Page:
Report: Dakota smoke alarm failed to activate

The smoke detector failed to go off in the Dakota room where a clothes dryer caught fire Sept. 10, causing $340,000 in property damages, an investigation completed this week found.

An “undetermined failure” in the dryer’s heating system ignited the fire that sent one student to GW Hospital for smoke inhalation and prompted more than 50 students to relocate for almost a week, according to the D.C. Fire and EMS report.

Junior Justin Solar, one of the room’s residents who first saw the fire, told fire officials that day that he was in his fifth-floor room when dark smoke started pouring out of the dryer.

“He then closed the bedroom doors and exited the apartment. He stated that the smoke detector did not alert,” according to the report.

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The report deemed the fire accidental.

University spokeswoman Michelle Sherrard said a system panel in the building showed that all emergency systems, including smoke detectors, fire alarms and sprinklers, were able to activate and function properly.

“Smoke detectors are tested annually, and health and safety inspectors check residential rooms four times a year,” she said. “The incident is still under investigation.”

If a smoke detector is out of order, a property owner is considered in violation of D.C.’s fire code, Department of Consumer and Regulatory Affairs spokesman Helder Gil said.

He added that the smoke may not have been strong enough to trigger the smoke alarm, which is about 10 to 15 feet away from the room’s dryer.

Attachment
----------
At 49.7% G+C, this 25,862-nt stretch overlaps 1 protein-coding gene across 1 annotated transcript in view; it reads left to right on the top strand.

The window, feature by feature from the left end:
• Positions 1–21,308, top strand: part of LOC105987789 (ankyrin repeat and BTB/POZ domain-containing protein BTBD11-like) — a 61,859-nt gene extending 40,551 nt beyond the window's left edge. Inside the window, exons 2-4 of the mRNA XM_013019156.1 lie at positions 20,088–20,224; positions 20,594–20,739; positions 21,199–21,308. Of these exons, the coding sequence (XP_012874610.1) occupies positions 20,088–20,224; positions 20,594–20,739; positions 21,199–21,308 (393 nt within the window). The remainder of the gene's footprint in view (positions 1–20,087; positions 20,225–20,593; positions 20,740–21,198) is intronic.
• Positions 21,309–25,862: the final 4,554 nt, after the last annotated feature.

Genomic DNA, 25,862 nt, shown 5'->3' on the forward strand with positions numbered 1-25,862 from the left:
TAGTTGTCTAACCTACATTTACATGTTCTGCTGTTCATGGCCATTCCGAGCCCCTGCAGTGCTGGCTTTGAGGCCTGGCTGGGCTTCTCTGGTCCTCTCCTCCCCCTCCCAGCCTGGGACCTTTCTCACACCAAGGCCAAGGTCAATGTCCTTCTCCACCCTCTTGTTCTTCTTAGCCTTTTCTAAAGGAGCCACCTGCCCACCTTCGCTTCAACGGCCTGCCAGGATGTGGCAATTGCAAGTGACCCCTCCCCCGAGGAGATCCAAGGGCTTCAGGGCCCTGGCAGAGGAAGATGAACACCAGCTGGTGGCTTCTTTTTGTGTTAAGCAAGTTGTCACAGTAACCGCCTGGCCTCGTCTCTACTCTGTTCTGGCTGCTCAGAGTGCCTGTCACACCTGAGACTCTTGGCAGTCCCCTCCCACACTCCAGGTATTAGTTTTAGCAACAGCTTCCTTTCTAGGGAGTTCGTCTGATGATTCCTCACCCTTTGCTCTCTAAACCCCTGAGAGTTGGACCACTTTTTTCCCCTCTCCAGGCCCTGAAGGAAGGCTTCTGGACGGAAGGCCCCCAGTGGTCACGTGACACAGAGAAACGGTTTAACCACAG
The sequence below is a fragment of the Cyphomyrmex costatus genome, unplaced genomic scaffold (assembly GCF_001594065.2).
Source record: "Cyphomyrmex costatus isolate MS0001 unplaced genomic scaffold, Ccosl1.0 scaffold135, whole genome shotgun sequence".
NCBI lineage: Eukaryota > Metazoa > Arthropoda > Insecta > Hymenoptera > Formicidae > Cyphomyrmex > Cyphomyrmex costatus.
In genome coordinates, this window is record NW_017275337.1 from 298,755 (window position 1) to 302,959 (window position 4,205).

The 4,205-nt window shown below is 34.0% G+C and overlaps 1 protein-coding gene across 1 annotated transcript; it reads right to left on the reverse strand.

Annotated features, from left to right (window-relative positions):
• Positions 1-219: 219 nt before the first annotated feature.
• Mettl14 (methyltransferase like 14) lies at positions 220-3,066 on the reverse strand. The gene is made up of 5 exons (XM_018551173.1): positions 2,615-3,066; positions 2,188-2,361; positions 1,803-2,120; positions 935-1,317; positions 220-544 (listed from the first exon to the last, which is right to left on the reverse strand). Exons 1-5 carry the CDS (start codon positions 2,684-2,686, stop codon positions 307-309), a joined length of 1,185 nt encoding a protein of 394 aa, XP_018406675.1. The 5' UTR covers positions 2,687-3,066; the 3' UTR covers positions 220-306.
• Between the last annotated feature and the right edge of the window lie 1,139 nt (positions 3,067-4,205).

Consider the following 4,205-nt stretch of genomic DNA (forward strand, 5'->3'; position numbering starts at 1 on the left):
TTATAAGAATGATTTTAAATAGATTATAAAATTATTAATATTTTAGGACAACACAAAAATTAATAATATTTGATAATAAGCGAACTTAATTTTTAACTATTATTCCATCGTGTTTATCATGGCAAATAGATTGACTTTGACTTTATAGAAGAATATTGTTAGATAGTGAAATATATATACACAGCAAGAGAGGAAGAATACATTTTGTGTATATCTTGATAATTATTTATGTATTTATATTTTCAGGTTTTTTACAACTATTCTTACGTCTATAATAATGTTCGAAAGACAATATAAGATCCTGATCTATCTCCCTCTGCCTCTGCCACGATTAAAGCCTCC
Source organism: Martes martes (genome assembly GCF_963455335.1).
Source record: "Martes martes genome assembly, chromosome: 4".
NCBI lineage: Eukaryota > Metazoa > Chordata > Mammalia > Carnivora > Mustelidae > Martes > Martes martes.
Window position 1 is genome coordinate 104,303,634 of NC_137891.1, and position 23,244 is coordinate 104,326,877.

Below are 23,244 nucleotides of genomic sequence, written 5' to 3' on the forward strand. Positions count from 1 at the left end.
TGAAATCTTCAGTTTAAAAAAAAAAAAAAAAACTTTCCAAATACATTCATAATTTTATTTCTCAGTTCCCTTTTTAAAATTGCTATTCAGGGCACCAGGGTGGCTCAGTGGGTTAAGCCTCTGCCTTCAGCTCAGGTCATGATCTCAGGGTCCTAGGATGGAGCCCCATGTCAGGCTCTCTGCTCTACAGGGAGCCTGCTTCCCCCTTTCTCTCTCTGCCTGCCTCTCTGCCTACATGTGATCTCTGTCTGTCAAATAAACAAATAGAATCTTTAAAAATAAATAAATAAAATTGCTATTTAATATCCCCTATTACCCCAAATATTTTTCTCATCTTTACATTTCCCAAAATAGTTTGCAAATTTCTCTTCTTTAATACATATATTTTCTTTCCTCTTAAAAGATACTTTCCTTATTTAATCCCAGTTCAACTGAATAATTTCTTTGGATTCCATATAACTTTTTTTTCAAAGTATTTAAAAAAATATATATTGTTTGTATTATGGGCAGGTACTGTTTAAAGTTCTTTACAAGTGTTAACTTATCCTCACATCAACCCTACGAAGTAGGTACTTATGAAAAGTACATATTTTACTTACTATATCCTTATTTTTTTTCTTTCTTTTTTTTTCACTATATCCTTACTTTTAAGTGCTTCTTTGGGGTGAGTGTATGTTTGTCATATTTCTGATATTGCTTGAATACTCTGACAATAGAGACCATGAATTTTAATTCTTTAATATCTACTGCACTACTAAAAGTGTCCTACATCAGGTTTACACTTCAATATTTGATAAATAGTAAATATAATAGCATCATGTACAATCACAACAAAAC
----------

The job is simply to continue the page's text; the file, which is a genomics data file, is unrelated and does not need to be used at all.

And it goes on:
But one out-of-order smoke alarm “is not an egregious violation,” said Bruce Faust, deputy fire chief and fire marshal at D.C. Fire and EMS. He said if the entire system failed, or if a fire exit was blocked, GW would face an immediate fine.

Faust said in this case, city inspectors would check out the faulty detector, but he said he did not know whether they had visited The Dakota yet.

“We have 20,000 buildings in this city to inspect and 30 inspectors to do it,” Faust said.

Another resident who was interviewed “stated that the dryer needed to be run several cycles in order to dry clothing,” according to the report.

Damage to the building was “minor,” according to the report, which indicated $10,000 worth of belongings in addition to the property damages. The sprinkler system, which also soaked rooms on lower floors of the building, helped control most of the fire.

When fire officials investigated room 501, “a pile of partially burned clothing was found in [the] kitchen with melted distorted plastic dispersed throughout the pile, and a dryer was located on the floor of the apartment hallway, which had obviously been removed from the laundry closet.”

The fire department responded to the call in under three minutes.

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